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Some of you may have heard of leptin and some of you may be hearing the word for the first time. Leptin is a hormone produced by fat cells that signals your brain that you’ve had enough food. If you’re serious about understanding appetite and weight-related body chemistry, here’s the quick-and-dirty on leptin.
According to an ENVIRONMENTAL NUTRITION (February 2011) article, Lessons About Leptin, Weight and Your Eating Environment, when you eat more calories than your body needs, they are stored in fat cells as fat. As fat is socked away, your leptin levels elevate and are released into your bloodstream, alerting your brain that you’ve consumed enough nutrients. Conversely, by losing weight through reducing fat stores, your leptin levels plummet, signaling your brain to believe that your body is in starvation mode which increases food-seeking behavior. Throughout history, this balance of stored calories evolved to help us take in the amount of food we needed to survive.
Discovered in 1994, leptin was at first thought to be the panacea to curbing obesity. The thought was to increase leptin to suppress appetite, which would lead to eating less and losing weight, and studies were conducted upping leptin through injection in obese patients. This increase was based on the erroneous assumption that obese people have low levels of leptin and, therefore, do not receive a body signal that they’re satiated—which turns out not to be the case.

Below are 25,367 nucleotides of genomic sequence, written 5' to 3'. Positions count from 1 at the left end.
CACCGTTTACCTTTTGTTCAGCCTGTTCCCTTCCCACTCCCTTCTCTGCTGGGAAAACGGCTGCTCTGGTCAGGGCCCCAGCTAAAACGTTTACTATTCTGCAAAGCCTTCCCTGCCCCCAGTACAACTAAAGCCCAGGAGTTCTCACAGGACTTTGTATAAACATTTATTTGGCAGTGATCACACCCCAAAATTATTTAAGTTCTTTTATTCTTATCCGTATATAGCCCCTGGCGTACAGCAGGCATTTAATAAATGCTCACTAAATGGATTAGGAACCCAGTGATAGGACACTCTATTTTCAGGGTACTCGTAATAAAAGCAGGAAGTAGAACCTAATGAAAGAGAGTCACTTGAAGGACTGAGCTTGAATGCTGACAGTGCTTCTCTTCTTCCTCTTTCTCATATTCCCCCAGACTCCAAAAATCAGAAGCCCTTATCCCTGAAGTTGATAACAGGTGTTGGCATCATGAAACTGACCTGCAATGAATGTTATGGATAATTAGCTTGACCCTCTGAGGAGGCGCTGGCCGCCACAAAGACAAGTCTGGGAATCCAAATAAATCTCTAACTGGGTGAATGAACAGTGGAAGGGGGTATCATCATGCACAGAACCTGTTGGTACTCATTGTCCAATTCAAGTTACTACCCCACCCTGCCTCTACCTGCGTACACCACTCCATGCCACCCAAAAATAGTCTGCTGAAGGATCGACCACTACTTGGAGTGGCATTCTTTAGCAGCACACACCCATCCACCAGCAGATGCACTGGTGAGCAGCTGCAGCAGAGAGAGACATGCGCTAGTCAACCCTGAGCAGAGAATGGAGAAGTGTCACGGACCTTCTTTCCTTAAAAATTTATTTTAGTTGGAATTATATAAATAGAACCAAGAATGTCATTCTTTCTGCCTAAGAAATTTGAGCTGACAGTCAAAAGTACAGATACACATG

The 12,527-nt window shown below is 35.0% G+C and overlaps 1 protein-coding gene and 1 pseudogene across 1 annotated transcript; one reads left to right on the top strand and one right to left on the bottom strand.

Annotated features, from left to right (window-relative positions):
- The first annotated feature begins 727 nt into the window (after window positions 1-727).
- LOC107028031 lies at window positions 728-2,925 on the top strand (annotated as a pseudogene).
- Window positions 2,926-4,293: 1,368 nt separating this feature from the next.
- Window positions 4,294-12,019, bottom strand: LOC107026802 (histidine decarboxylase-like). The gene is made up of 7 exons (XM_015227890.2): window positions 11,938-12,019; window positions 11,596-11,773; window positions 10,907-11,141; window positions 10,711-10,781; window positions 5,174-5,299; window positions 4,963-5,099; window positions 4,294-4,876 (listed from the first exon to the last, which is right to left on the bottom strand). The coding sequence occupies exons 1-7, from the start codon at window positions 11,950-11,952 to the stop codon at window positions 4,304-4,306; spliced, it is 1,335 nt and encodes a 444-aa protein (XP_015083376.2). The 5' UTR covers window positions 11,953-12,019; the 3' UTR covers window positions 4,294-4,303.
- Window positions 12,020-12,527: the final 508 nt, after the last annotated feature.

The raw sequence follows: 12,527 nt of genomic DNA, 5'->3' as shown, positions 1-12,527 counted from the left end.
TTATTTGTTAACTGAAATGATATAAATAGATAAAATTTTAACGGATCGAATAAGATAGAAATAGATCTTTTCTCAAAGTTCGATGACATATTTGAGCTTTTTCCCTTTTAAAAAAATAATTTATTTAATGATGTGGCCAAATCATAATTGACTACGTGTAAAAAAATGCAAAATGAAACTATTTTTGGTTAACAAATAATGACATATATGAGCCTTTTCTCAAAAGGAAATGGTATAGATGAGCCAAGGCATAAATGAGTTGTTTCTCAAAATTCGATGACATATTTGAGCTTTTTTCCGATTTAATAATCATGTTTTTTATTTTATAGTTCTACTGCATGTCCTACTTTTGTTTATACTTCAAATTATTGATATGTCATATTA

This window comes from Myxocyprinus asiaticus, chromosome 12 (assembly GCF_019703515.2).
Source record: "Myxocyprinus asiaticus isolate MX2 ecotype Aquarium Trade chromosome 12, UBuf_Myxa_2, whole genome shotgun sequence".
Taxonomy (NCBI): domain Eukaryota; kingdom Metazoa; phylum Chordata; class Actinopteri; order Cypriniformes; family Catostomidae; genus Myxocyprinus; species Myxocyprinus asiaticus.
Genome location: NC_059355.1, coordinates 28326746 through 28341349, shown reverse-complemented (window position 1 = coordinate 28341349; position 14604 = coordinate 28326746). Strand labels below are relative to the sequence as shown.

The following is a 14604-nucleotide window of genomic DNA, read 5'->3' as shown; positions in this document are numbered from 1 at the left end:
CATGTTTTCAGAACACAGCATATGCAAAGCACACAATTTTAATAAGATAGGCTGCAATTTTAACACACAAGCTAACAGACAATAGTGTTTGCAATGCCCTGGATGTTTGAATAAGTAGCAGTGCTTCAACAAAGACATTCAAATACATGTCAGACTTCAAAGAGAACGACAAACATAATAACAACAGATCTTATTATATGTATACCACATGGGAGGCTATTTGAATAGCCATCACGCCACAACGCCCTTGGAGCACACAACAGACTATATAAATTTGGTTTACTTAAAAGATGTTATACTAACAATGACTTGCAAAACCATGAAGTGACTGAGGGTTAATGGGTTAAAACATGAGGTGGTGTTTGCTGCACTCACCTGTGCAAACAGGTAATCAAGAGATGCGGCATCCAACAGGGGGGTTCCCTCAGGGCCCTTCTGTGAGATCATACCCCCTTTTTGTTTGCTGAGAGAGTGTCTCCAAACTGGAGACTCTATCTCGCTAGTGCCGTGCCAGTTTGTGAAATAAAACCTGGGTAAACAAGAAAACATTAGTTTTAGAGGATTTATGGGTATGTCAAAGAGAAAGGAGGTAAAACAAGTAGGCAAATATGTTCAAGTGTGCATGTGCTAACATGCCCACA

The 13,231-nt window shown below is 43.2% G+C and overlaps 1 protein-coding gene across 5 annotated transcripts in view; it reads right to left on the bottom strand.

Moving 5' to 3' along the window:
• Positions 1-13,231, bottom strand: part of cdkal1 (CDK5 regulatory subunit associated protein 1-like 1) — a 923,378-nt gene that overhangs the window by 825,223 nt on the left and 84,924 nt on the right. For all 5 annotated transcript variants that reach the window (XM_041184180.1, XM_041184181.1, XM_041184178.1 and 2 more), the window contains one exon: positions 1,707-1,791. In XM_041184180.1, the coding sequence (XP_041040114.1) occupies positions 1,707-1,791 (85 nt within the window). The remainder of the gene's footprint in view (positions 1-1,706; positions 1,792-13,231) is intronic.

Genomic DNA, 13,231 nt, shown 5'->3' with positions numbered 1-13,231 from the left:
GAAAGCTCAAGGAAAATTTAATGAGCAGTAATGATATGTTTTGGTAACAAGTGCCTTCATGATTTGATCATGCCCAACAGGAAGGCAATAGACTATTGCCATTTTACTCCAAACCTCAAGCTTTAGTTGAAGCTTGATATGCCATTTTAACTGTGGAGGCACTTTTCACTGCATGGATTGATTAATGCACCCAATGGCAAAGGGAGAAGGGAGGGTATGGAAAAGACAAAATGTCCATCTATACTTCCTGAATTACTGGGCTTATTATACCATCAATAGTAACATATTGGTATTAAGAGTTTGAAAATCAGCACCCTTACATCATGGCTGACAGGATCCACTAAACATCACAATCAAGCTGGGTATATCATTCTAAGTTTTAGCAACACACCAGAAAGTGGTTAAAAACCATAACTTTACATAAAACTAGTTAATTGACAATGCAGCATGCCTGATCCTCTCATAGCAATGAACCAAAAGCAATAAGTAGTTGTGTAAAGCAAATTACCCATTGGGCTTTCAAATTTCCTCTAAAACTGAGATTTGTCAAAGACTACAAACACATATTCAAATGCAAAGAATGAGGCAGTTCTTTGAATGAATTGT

Martin G. Myers, Jr., M.D., Ph.D., associate professor of internal medicine at the University of Michigan Medical School explains that “…if you have someone very obese…adding extra leptin doesn’t appear to help with weight loss. Leptin can’t do the job all by itself with environmental factors that promote overeating.” That said, it appears that recent clinical trials have found that leptin in combination with a hormone called amylin may yield more promising results. However, Myers cautions not to look to leptin to curb your eating and warns against supplement scams that promise quick weight loss through leptin manipulation.
He does encourage people to recognize the impact of their environment on their eating, including not keeping tempting foods around. Although, as a generalization, I disagree with this advice, I do believe that reducing plate and portion size and whisking food off the table after a meal helps. In the long run, however, troubled eaters have to learn how to live in a goodies-laden food world by managing their urges for unwanted eating.
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